Many Americans look forward to starting to receive Social Security at their earliest opportunity, jumping at the chance to get monthly payments by activating their retirement benefits as soon as possible. Yet many policymakers and government officials have urged more people to consider putting off claiming their benefits until later than age 62, and one little-known legal provision dating back to 1983 will come into effect next year. That provision will penalize people even more for claiming benefits early, and those who will turn 62 next year need to reconsider whether they're prepared for the consequences.
Why Social Security recipients will see a stealth pay cut starting next year
To understand what's happening to Social Security in 2017, you have to go back almost 35 years to the early 1980s. Back then, Social Security was going through one of its many financial crises, and policymakers worked hard to try to figure out a long-term solution that would keep the program solvent well into the future.
What lawmakers eventually agreed on was a series of substantial reforms. Raising the payroll tax rate and allowing trust funds to collect and hold excess payroll taxes were two of its key positions, but other changes led to future changes in the full retirement age. Beginning in the year 2000, those turning 62 in any given year saw their full retirement age rise by two months, hitting the current level of 66 in 2005.
Since 2005, the full retirement age has stayed stable. However, more changes begin taking effect in 2017, with further increases of two months per year eventually leading to the final full retirement age of 67 for those who turn 62 in 2022.
How much difference does a full retirement age of 66 and two months really make?
The 1983 provisions don't raise the minimum age at which you can claim early benefits, so anyone who wants to claim at their 62nd birthday will still be allowed to do so. However, the calculations impose greater reductions to your full retirement benefit than they would if your full retirement age hadn't gone up.
The formula for determining Social Security benefits imposes penalties on those who claim early benefits. For the first 36 months, you'll lose five-ninths of a percentage point per month you claim early. Beyond 36 months, each additional month costs you another five-twelfths of a percentage point. When the full retirement age was 66, then claiming at 62 meant getting your benefits 48 months early. That led to a penalty of 36 times five-ninths of a percentage point, or 20% for the first three years, plus 12 times five-twelfths of a percentage point, or an additional 5%. That adds up to a 25% reduction.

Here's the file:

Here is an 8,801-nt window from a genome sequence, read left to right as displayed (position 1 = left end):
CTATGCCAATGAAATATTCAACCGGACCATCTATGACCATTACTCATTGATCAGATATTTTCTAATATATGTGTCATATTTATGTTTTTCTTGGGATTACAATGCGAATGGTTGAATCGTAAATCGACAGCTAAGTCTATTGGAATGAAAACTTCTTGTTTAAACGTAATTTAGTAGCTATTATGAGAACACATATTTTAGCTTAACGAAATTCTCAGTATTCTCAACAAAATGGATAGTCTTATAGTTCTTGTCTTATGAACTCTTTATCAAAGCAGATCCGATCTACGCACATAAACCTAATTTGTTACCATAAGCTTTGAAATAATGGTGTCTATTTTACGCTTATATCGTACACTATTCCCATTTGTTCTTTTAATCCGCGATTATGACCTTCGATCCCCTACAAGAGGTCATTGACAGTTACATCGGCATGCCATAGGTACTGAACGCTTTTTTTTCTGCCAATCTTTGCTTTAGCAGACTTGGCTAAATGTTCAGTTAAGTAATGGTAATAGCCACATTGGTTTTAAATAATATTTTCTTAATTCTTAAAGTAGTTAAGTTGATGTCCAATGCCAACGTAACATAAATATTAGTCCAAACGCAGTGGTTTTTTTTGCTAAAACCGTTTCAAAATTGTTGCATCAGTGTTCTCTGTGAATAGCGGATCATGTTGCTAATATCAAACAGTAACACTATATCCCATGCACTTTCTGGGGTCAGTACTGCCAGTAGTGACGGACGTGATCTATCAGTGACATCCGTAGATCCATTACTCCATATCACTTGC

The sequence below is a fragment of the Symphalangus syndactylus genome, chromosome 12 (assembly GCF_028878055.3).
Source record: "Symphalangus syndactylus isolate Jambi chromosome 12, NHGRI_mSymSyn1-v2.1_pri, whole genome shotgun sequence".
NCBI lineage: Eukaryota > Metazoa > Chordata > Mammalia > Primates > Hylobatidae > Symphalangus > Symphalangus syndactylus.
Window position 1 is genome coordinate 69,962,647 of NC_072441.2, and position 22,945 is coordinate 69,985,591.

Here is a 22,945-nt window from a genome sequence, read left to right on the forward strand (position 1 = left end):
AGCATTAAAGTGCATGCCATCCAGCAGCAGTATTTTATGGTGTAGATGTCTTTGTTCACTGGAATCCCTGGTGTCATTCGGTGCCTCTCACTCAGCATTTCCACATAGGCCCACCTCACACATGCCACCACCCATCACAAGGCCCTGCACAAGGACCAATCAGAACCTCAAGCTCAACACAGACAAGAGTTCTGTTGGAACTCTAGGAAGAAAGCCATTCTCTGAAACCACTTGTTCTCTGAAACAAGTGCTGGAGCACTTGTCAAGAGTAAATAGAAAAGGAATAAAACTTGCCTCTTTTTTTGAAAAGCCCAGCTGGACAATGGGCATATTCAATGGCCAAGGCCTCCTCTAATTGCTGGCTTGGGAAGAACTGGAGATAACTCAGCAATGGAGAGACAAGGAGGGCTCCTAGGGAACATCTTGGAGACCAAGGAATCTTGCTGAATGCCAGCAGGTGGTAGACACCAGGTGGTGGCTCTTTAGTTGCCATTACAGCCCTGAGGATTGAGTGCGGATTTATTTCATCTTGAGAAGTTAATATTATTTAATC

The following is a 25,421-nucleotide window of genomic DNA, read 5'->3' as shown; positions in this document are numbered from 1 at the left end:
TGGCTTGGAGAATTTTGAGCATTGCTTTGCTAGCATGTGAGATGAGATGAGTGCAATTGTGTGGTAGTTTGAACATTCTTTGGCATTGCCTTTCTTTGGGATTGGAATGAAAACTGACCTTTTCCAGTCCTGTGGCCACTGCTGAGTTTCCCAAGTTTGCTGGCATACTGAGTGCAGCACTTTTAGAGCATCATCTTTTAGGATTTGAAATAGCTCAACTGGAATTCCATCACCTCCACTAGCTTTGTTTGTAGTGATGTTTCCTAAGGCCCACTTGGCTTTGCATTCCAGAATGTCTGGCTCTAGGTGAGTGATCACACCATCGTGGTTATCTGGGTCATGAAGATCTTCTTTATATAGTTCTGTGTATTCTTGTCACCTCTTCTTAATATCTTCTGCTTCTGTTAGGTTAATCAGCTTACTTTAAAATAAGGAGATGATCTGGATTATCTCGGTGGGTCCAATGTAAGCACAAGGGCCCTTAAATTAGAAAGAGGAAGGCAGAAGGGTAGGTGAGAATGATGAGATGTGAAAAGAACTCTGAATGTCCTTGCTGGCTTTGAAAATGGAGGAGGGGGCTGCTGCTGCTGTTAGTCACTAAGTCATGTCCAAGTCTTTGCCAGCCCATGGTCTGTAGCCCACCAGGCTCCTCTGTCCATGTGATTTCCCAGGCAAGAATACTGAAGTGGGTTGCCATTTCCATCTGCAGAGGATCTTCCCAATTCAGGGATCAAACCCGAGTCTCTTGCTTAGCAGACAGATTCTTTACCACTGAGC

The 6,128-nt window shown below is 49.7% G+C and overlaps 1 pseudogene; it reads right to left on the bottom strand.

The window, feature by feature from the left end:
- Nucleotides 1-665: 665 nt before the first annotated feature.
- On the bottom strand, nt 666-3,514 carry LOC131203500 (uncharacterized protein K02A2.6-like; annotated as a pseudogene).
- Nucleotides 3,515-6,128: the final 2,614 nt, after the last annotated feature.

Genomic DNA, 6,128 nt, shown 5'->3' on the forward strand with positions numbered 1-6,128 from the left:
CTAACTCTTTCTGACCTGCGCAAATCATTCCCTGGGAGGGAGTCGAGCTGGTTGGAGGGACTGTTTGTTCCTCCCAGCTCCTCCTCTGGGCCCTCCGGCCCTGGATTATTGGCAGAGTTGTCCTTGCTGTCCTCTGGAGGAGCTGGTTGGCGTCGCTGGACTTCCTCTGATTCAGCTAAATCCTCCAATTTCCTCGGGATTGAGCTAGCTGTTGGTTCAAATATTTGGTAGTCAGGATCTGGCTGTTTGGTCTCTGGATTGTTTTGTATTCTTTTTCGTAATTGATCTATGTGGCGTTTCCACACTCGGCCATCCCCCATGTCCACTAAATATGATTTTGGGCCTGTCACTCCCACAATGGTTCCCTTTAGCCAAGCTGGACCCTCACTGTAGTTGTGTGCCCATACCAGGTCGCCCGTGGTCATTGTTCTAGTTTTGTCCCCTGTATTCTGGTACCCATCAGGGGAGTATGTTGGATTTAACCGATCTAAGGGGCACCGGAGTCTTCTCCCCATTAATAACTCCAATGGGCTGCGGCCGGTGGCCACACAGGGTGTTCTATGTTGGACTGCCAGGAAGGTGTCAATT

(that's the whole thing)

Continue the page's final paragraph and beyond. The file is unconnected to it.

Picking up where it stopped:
Going forward, however, claiming at 62 for someone who turns 62 in 2017 will mean claiming 50 months early rather than 48. That will cost an additional five-sixths of a percentage point, creating a 25 5/6% reduction.
An example will help put some perspective on the situation. Say that your primary benefit amount at full retirement age is $1,600. If you turned 62 in 2016 and chose to take your benefits immediately, then you would get monthly payments of $1,200. However, if you don't turn 62 until 2017 and make the same decision, your Social Security benefit will be slightly smaller, at just under $1,187 per month.
Small amounts add up
Few people will think twice about letting a $13 difference in benefits stop them from following through on their retirement dreams. However, it's still important to take that reduction into account, because it will have an impact on what you receive from Social Security for the rest of your life. Over the course of a 30-year retirement, even that minor difference will cost you well over $5,000 when you consider lost inflation adjustments. Moreover, those who turn 62 in later years will see even larger reductions compared to current Social Security recipients.
Social Security is important as a way for retirees to get the income they need, and claiming benefits early is a popular choice. But if you turn 62 next year and are looking forward to collecting Social Security, you need to take into account the fact that you'll get less in benefits than someone who was fortunate enough to turn 62 this year instead of in 2017.
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